Analysts and shareholders spent yesterday being up in arms over Amazon’s missed earning targets — a shortsighted mindset that we’ve addressed before — but the cloud computing watchers might have noticed something very noteworthy in Amazon’s quarterly statement. “Other,” the revenue category in Amazon’s reports that encompasses Amazon Web Services, is growing like mad — 70 percent over last year, in fact. This matters because it likely means AWS is outpacing its projected growth and is rapidly approaching a $1 billion run rate.
Last August, UBS analysts Brian Pitz and Brian Fitzgerald put out possibly the most-thorough projections for AWS’s growth, something Amazon doesn’t do. Pitz and Fitzgerald projected AWS would account for $751 million of a total $1.2 billion for “Other” in 2011. However, this quarter’s 70 percent year-over-year increase resulted in third-quarter revenue of $407 million, bringing total “Other” revenue to $1.07 billion for the year thus far. If it grows by another 70 percent in the fourth quarter, “Other” will do $546 million for the quarter and almost $1.6 billion for 2011. If UBS’s percentages of AWS revenue to total “Other” revenue are correct, AWS might hit the billion-dollar mark this year.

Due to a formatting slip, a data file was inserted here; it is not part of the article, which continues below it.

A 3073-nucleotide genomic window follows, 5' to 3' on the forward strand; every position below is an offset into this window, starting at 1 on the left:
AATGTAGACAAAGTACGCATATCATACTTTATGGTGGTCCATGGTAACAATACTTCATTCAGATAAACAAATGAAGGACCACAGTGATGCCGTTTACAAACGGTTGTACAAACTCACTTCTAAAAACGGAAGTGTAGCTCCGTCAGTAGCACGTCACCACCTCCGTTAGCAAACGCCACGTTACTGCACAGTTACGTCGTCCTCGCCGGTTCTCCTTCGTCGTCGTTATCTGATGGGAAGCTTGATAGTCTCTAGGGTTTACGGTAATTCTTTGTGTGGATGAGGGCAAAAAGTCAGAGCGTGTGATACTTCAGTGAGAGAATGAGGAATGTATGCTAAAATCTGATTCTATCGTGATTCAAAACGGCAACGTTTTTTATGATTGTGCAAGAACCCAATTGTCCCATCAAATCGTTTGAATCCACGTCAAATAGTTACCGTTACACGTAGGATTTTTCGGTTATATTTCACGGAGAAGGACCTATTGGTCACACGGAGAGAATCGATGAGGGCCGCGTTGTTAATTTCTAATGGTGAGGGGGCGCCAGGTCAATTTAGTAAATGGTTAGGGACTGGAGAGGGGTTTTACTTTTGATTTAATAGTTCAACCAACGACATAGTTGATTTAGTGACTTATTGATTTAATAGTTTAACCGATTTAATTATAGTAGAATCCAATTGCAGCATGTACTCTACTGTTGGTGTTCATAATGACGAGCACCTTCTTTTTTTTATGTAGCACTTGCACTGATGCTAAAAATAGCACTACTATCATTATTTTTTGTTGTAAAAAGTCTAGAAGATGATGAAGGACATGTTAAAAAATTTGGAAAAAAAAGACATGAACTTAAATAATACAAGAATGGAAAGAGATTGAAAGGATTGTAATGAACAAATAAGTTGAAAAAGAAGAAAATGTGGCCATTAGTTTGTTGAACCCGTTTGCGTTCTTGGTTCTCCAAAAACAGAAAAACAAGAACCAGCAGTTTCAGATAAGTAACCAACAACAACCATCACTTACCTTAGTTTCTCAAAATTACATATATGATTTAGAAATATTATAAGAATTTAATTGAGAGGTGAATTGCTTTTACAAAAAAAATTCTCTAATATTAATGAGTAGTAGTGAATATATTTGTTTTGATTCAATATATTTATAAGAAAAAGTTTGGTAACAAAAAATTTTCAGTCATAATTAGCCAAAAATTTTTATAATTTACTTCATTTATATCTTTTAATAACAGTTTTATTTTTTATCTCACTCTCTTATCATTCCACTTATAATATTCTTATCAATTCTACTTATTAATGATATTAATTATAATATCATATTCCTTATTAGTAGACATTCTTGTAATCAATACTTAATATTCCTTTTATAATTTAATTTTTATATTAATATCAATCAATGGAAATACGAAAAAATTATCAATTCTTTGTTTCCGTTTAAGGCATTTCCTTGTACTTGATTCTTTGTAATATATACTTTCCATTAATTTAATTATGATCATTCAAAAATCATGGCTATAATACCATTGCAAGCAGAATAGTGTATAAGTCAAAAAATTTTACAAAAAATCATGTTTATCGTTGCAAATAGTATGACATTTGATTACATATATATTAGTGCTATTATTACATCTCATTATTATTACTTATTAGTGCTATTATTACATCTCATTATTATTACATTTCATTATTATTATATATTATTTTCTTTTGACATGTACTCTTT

Last year, by comparison, “Other” grew 48 percent year over year in the third quarter, and 39 percent in the fourth quarter. Even if it doesn’t grow at all year over year in the fourth quarter, though, it will hit more than $1.3 billion for the year. In-Stat recently predictedthat Infrastructure as a Service will be a $4 billion market by 2015, but that might end up being too small a number if AWS continues its rapid revenue climb. The UBS projections, which now look low, have AWS doing close to $2.54 billion in 2014.
Whatever the actual market size though, one has to assume AWS will be responsible for the lion’s share. Rackspace topped $100 million in cloud revenue in 2010, and has done just just over $80 million over the first two quarters of 2011. When Terremark announced its fiscal third quarter earnings in February before the Verizon acquisition closed, it claimed an annual cloud computing run rate of $37.5 million.